Political Freedom Vs. Economic Freedom and Wealth

June 18, 2009

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[First published March 20, 2005] A natural question is about the relationship between democracy (as Freedom House rates freedom) and economic freedom, and this is shown in the chart below.


To create the chart, the ratings for each index were standardized before making the plot.

Obviously, there is a close relationship, as by theory there should be. One cannot dominate a free market with a government dictated economy without destroying freedom in the process. Note that even the so-called “people’s republic of Sweden” is indexed as being economically free in the Heritage Foundation/Wall Street Journal index. So is Denmark, and so-called “socialist” Israel is indexed as mostly economically free.

Then, what about the economic development, or what I prefer to call the wealth of a nation, and welfare of a people. The next chart shows the close relationship between the Freedom House ratings and various measure of wealth and welfare.


In the chart, HDI = the UN human development index (a measure of general welfare); HPI = UN human poverty index; GNP = gross national product; and PPP = purchasing power parity (currencies are normed such that they will buy the same goods from one country to the next).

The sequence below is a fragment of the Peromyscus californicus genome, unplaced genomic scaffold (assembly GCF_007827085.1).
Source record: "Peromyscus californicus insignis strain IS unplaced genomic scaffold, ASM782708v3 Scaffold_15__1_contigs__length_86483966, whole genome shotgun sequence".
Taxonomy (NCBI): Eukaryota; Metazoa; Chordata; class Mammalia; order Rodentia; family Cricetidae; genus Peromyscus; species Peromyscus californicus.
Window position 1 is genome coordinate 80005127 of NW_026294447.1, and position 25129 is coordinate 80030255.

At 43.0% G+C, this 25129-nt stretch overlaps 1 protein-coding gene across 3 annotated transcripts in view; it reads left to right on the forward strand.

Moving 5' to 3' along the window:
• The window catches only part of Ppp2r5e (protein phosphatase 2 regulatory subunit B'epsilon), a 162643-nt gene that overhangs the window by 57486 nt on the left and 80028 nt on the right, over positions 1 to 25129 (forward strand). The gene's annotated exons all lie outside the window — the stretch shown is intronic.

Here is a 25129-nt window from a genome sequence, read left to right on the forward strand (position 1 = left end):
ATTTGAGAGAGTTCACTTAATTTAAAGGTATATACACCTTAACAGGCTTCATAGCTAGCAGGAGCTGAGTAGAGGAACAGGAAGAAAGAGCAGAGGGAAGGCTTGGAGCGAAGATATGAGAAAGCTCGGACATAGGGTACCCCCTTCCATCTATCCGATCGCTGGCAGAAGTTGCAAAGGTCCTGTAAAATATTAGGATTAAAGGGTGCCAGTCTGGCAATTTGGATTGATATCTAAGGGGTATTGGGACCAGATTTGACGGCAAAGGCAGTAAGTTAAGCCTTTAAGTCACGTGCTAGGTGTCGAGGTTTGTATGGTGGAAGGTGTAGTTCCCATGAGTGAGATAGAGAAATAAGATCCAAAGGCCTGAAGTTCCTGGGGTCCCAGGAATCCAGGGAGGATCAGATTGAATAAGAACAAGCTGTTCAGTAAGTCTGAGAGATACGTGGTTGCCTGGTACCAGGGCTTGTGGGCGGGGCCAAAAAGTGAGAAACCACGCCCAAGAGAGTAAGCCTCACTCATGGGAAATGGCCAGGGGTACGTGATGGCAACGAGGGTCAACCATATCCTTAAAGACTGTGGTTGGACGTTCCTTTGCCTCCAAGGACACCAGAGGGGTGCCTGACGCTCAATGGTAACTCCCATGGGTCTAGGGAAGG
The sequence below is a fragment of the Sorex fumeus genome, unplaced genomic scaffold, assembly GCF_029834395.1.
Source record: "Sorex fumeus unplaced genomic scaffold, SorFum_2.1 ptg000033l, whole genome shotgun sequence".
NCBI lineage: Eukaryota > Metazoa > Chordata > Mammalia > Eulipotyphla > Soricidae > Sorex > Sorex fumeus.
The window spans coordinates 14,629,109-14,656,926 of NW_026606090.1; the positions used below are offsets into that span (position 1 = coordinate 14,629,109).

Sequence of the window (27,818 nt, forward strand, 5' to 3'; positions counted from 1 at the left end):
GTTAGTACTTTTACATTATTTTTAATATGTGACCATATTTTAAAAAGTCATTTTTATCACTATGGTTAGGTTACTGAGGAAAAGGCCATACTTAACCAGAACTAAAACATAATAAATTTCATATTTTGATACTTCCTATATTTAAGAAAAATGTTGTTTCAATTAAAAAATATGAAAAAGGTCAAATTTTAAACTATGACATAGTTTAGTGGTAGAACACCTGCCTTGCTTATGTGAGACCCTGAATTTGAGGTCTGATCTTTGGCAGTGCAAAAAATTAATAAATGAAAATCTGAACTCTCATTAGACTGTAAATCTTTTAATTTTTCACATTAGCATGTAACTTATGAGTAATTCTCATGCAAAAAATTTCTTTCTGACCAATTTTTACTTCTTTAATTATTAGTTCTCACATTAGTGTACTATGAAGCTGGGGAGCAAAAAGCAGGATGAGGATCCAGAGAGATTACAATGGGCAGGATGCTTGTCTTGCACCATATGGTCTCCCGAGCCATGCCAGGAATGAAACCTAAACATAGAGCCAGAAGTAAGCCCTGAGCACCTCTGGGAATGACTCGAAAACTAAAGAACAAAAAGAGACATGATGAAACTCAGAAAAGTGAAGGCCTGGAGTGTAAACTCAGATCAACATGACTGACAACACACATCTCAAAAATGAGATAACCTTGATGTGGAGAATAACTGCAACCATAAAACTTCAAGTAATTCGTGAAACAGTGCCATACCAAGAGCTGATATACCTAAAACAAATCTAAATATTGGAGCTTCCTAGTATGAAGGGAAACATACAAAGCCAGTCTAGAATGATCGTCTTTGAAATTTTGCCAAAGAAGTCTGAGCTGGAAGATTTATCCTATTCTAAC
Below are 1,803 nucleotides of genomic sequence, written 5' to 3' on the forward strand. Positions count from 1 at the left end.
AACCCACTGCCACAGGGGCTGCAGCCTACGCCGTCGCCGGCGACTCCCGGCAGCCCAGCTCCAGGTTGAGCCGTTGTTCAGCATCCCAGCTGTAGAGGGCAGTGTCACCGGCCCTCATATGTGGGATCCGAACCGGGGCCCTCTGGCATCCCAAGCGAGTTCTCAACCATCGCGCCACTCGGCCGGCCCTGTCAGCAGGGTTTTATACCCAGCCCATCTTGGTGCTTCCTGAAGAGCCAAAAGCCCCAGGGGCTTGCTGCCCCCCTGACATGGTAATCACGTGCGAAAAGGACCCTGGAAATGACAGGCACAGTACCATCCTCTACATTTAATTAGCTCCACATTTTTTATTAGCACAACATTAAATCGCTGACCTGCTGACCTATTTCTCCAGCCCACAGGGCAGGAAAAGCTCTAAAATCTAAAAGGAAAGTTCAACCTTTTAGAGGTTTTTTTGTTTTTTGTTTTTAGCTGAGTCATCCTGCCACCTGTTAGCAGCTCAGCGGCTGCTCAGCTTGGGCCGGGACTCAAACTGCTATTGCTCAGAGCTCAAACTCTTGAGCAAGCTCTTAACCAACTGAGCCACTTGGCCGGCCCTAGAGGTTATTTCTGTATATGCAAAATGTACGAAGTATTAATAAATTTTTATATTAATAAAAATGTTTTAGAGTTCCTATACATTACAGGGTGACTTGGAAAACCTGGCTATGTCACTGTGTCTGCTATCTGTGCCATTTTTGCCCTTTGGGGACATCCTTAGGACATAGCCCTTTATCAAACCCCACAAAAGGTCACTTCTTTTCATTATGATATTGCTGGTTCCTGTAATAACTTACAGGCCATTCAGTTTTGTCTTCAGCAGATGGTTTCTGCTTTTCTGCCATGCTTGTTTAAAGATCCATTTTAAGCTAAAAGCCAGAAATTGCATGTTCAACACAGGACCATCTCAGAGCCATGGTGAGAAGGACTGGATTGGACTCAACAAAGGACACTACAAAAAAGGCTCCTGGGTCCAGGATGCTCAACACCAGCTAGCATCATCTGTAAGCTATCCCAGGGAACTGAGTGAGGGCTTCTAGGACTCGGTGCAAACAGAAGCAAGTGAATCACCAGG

There you have it. Political and Economic freedom not only go together, but also they are an engine of a people’s wealth and welfare. Add this to the fact the democratically free countries never have had a famine, virtually never murder their own people, have the least internal violence, and never any wars between them, and you have freedom as the closest thing to a general solution to humanity’s ills.

Three cheers for freedom. Okay, you freedomists out there, to work.


Link of Note

”Testing Whether Freedom Predicts Human Security and Violence (2001) By R.J. Rummel, Appendix to Saving Lives, enriching Life: Freedom as a Right and a Moral Good

In this appendix, I did a variety of mathematical and statistical operations to test the hypothesis that freedom predicts to human security and violence. The conclusion:

For all nations 1997 to 1998, the human security of their people, their human and economic development, the violence in their lives, and the political instability of their institutions, is theoretically and empirically dependent on their freedom–their civil rights and political liberties, rule of law, and the accountability of their government. One can well predict a people’s human security by knowing how free they are.

Moreover, just considering the violence, instability, and total deaths a people can suffer, the more freedom they have the less of this they endure. This is to say:

Even if we just improve the human rights of a people, even if we promote some democratization of their political institutions, it will improve their human security, and reduce the violence that inflicts them.


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